Monday, March 1, 2010
Death of a Fat Girl
I remember with the utmost clarity the day I woke up and acknowledged that I was indeed FAT. It was a day when I was no longer “the girl with the pretty face” fat or “you hide it so well” fat. I. was. just. fat. Like pre-diabetic, approaching an early heart attack, stroke inducing, hypertension poster child, FAT. I knew at that moment that it was an issue that I could no longer fix in my own. I was done with the roller coaster ride that I was now too fat to even fit on. I was over laughing to hide my pain, joking to distract people from my fear and lying to myself that I wasn’t really that big. I put on my blinders so no one elses opinions could influence my decision, strapped on my ass kicking boots and made an appointment with my doctor to get a referral to a gastric surgeon. There started my journey. It’s been a rocky road (notice the food reference) filled with doubt and second guessing and questions and stares of disbelief and I’ve fought my way through all of it like a budget bride at a 50% off bridal store sale.
The day I walked into the initial surgical seminar, I looked around in amazement at people who were way worse off than I was. There were people there twice my size, using canes and walkers, barely fitting in chairs, using oxygen masks to breathe and barely being able to walk the 200 feet from the elevator to the conference room. And do you know what the first thought was to pass through my mind? See, I’m not so fat after all. Maybe I don’t need this. It could be worse. Then the little ass kicking ninja that has since taken over my brain punched me in the temporal lobe and screamed, “ARE YOU A MORON??? Do you not realize this is like a fat persons Scrooge-esque look into what the future will certainly be if you walk out of this room?” So, I sat my fat ass down and listened. And man, was I glad I did. It changed my life in ways that no infomercial, diet pill, celebrity weight loss story or doctor ever could. Something just…clicked. I walked out of there KNOWING I was going to do this now, or die trying.
I spent the first couple of months in complete overwhelming misery. Between the mountains of information I was being given, the copious amounts I was reading online, and trying to decrease my caloric intake from “WTF were you thinking?” to say, 1200 calories per day, I was a fat, hot mess. My knees hurt from walking the treadmill, my arms hurt from lifting weights, and my brain hurt from trying to absorb all the new things I was learning. Forcing myself to believe that meatless chicken nuggets could taste just as good as a grilled Sahlens hot dog took time, training, tears and a few temper tantrums.
I felt like I was speaking empty words when people asked me about the surgery. I felt like every ear was only half listening to my newest “get thin quick” scheme. I felt like inside they were all thinking they had heard this all before. Some people seemed outright supportive and some seemed completely against it. To be honest, whatever they were thinking, I didn’t care. I was staring straight ahead, keeping my eye on the prize, aiming with my water gun right at the hole of the scary clown, ready to take the leap. Everytime I stepped on the scale for the nutritionist and the number dropped, I was more and more certain that this was the right decision. Everytime I reached for the rice cake instead of the cookie, I knew that I was really ready.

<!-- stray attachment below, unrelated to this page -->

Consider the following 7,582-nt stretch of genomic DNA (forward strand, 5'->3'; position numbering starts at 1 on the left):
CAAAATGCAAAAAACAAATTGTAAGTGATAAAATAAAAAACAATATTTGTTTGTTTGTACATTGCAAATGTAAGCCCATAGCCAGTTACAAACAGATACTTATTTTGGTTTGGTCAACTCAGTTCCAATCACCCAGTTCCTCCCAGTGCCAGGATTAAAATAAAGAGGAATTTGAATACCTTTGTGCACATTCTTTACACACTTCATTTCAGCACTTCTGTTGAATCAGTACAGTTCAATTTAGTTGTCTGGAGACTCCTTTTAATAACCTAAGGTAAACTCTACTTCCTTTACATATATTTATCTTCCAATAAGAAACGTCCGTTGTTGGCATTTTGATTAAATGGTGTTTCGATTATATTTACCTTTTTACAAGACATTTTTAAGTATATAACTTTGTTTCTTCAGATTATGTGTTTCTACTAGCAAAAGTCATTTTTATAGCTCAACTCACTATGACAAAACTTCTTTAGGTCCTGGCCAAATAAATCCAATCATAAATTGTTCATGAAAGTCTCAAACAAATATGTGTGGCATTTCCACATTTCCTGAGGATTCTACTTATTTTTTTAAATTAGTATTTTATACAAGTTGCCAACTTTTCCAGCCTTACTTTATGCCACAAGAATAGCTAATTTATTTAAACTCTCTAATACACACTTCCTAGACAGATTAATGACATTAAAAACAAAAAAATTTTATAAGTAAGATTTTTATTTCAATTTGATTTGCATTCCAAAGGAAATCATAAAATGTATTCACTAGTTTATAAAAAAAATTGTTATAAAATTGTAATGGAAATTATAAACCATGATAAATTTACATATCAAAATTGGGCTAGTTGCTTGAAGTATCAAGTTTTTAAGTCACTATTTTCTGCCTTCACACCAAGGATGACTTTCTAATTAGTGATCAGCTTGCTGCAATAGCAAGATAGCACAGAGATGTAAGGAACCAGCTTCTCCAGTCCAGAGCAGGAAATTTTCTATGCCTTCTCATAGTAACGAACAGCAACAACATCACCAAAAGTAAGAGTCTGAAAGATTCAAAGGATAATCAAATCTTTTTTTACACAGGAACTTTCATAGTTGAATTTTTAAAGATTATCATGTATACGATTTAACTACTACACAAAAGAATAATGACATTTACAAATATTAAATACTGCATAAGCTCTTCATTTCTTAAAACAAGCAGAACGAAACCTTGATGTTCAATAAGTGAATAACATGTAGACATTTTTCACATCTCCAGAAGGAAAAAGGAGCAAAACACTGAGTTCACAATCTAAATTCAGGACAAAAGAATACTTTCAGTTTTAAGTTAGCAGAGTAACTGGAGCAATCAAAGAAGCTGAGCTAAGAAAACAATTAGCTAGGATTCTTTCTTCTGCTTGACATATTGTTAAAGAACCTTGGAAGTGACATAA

I was no longer making decisions that were intentionally self destructive. I looked back at the decisions I have made in the last four years and I realized divorcing my ex was just the first step in doing what I thought was best for ME and other peoples opinions could be damned. I was divorcing bad habits, crutches, resentment, regrets and feelings of inadequate self worth. I was divorcing the person I no longer wanted to be and becoming the person I deserved to be.
The day I woke up and decided to change my life I realized that just as we can choose to drown in our sorrows, so can we choose to swim in that which makes us happy. I was dusting the house that day when I glanced up at a picture of my kids. They are standing together laughing, and although I can't recall what they are laughing at, it made me smile just the same. Everything to them is new, each day a fresh beginning; every blink of the eye a chance to see something again for the first time. Our minds are as strong or as weak as we allow it to be. Our arms can carry the weight of the world and still have the strength and room to wrap them around someone and tell them we love them. Our pride is compiled of dignity and forgiveness and our spirit is as free as the day we were born. We only have to let it be free every now and then.
So today, I am free. I am free to be afraid and make the scary decisions. I am free to try a different me, plot a different course and take a leap of faith. I remember the day I woke up and decided to be something else. I will remember the minute I decided I was worth more as a wife and a mother and a friend and a daughter than all the years I spent wasting the life given to me. I will remember that while my outside shell may change, I will still be the same strong, beautiful woman that looks in the mirror today. I will remember all the people who support me and love me as I take this journey. I will remember the past and leave plenty room for the future. You can be certain, I will remember it all.